A pastor in Galilee described the Palestinian church as a “church under the cross.” Because the church has experienced dislocation and persecution for so many centuries, it has now become a part of its life and identity. William Dalrymple’s book, From the Holy Mountain: A Journey among the Christians of the Middle East, bears eloquent testimony to the harsh realities of Middle Eastern history and the struggle of Christians there. Only the ruins of their great monasteries and churches evidence the once-flourishing Christian communities of Turkey and Syria. Lebanon’s Christian communities suffered the same violence as did their entire country in a twenty-year civil war. And today in Palestine the increasing struggle for justice and the unending tension of conflict seem to drive more and more Christians out of the country. Father Majdi al-Siryani of Beit Sahour said, “We understand suffering. But don’t feel sorry for us. We are hibernating.”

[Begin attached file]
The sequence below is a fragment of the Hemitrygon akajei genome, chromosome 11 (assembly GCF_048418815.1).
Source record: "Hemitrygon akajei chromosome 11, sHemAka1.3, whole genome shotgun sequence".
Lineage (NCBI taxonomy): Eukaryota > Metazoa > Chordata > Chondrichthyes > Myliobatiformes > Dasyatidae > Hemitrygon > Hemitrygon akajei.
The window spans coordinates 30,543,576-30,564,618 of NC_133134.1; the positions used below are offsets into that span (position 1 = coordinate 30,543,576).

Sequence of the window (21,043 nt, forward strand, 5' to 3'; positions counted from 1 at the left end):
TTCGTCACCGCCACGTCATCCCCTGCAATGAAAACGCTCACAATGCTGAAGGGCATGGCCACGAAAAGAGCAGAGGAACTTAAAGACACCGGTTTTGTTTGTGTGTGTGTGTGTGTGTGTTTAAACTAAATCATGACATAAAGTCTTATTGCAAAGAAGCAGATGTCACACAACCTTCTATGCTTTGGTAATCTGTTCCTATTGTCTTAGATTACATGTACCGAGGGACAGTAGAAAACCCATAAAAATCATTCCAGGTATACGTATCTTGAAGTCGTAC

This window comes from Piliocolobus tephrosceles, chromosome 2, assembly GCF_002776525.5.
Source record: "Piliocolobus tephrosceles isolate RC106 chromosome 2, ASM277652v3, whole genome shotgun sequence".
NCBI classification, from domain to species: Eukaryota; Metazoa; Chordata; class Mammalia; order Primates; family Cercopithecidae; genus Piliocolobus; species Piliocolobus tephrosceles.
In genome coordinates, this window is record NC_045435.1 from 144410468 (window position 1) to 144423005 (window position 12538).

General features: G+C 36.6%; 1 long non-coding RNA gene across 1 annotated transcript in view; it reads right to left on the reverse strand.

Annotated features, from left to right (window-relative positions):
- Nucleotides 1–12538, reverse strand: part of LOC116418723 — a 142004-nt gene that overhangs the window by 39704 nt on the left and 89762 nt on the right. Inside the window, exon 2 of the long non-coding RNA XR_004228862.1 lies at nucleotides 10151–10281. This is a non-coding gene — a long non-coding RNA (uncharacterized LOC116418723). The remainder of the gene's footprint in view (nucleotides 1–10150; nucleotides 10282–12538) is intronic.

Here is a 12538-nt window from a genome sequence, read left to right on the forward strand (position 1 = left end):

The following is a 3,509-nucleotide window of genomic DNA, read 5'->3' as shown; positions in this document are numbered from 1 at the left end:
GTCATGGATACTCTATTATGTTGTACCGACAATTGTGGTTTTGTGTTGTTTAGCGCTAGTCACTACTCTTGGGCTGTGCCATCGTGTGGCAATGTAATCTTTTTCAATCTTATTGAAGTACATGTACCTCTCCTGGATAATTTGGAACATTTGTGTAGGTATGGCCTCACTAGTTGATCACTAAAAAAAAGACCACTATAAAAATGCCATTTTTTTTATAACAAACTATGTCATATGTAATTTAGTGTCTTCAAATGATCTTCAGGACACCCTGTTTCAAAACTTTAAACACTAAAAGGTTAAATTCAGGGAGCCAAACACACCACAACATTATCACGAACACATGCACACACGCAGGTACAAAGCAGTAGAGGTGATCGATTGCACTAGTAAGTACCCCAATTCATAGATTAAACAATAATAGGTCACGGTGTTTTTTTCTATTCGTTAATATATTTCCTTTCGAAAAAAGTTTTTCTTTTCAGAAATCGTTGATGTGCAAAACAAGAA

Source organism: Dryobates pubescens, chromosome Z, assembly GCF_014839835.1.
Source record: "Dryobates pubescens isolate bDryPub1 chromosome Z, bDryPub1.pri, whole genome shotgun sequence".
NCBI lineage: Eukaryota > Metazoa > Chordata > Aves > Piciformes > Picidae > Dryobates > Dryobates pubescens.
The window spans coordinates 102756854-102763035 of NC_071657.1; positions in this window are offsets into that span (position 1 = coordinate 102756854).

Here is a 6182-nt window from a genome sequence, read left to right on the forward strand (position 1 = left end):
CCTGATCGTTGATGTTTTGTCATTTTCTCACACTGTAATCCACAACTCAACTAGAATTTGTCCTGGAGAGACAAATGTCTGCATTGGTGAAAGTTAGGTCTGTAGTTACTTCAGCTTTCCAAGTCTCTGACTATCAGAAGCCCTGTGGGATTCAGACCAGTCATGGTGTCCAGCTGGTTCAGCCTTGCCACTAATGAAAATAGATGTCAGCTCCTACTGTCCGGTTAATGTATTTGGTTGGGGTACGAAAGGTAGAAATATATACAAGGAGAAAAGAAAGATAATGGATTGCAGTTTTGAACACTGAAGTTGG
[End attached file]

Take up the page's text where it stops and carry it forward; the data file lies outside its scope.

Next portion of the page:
Since the seventh century and the advent of Islam, this church has understood how to survive when political and religious powers struggle for control. Hibernation can be the appropriate response when the dangers and challenges of life seem overwhelming. I remember spending a day at Mar Saba Monastery east of Jerusalem and thinking about its fortifications. There was a password required to get in the front gate and a bell alerted the community to the arrival of outsiders. There were also strong, high walls. An elderly monk told me the story of the monastery’s history as we sat on a veranda which overlooked a valley filled with hermit caves that have stood empty for a thousand years. When the elderly man told of the attack on the monastery in the nineteenth century, he spoke like it happened yesterday. Strong walls and strong faith have kept this place—and many like it—alive for centuries.